The Salle de Spectacle, judging from the exterior, is a large one; but we were not in it, the company of players having taken their departure for Nantes shortly before our arrival. The language of the people at Angers is free from that patois, which, even in some of the large towns of Brittany, rendered their French almost unintelligible, and the state of society is said to be, in every respect, bien comme il faut.

The morning on which we put ourselves into the steamer at Angers, at the early hour of five o'clock, was soft and beautiful, and for some distance the towers and battlements of its Castle appeared a fine object from the river Maine, on the banks of which there are many prettily situated villas ; but ere long we arrived at the village of La Point, where the two rivers join, and found ourselves forth with gliding along on the rolling waters of the far-famed Loire!

Several relics of the power of ancient Rome exist here; but the most important is the Pontes de Cé. The village derives additional interest from having been the scene of a battle between Louis the Thirteenth and Marie de Medicis, in the beginning of the sixteenth century, as well as by the repeated conflicts which occurred here between the Vendéans and the Republicans in 1793.

Passing through between several small islands, you come to Duguerriene, and the Levée de la Loire, that extraordinary work, here becomes observable, forming a barrier to the river of great strength and solidity. The design of this wonderful undertaking is attributed to Charlemagne, although Louis le Debonnaire had the merit of commencing, in the beginning of the eighth century, this great work; which was completed by Henry the Second of England and Compte of Anjou, about the middle of the eleventh century. It has rendered what would have been a profitless swamp, the rich and fertile champagne called “the Great Valley of the Loire,” beside having rendered navigable the river, along the banks of which it forms a raised road twenty-two feet in height by twenty-four in breadth, and continues on to Blois, forty leagues, or about eighty of our English miles. The banks of the river are fively wooded, having occasionally a border of poplars, whilst the wide and distant country frequently presents itself to view on either side. St. Jean is on the side of the river opposite to Duguerriene; and on passing these picturesque looking villages, the scene becomes one of great beauty and interest, aided by the appearance of the church of Bohan in the distance, which, owing to a turn in the river, appears as if on an island in the midst of itclosing in the view. A little further on, the pretty village of Blaisson meets the eye, with its church tower rising above the trees, which extend up the ground beyond ; and very soon, by another turn of the river, the village of St. Mathurin appears in front; while villas and cottages, built of the white sandstone, here found in large quantities, seem to line both sides of the river. A magnificent pont de fer, 100, is being erected here across the wide expanse of the Loire, which adds greatly to the effect of the scene,-indeed, the bright and varied landscapes which for miles presented themselves in succession, constituted, to our mind, almost the perfection of riyer scenery. St. Maur, too, is ren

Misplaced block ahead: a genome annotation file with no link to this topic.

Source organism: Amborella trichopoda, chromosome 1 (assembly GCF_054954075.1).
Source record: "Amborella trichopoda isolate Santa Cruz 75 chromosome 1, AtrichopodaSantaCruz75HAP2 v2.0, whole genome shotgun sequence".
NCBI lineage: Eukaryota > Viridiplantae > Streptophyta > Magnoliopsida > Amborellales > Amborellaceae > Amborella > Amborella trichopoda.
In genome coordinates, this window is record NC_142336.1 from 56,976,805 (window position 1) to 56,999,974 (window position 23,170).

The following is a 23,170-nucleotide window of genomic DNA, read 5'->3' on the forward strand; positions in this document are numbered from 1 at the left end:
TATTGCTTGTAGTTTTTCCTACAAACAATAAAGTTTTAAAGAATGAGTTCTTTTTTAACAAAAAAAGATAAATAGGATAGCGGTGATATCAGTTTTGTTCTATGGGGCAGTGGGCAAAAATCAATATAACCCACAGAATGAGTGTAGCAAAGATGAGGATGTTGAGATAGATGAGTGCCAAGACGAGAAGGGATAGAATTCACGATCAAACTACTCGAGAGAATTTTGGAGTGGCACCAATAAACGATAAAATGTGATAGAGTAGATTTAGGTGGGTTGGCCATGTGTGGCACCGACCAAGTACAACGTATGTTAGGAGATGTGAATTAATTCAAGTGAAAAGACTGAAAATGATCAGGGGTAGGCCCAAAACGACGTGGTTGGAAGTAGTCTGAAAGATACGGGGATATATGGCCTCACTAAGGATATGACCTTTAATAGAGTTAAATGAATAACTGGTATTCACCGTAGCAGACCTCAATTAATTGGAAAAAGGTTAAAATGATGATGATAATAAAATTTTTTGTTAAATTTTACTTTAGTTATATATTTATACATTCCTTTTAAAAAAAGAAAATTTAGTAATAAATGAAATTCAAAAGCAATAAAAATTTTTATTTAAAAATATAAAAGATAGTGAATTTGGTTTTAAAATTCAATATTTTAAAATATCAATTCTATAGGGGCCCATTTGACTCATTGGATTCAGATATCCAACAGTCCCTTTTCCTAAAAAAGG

dered a place of interest from its Abbey-an ancient seat of learning, from which has emanated standard works both in history and the sciences.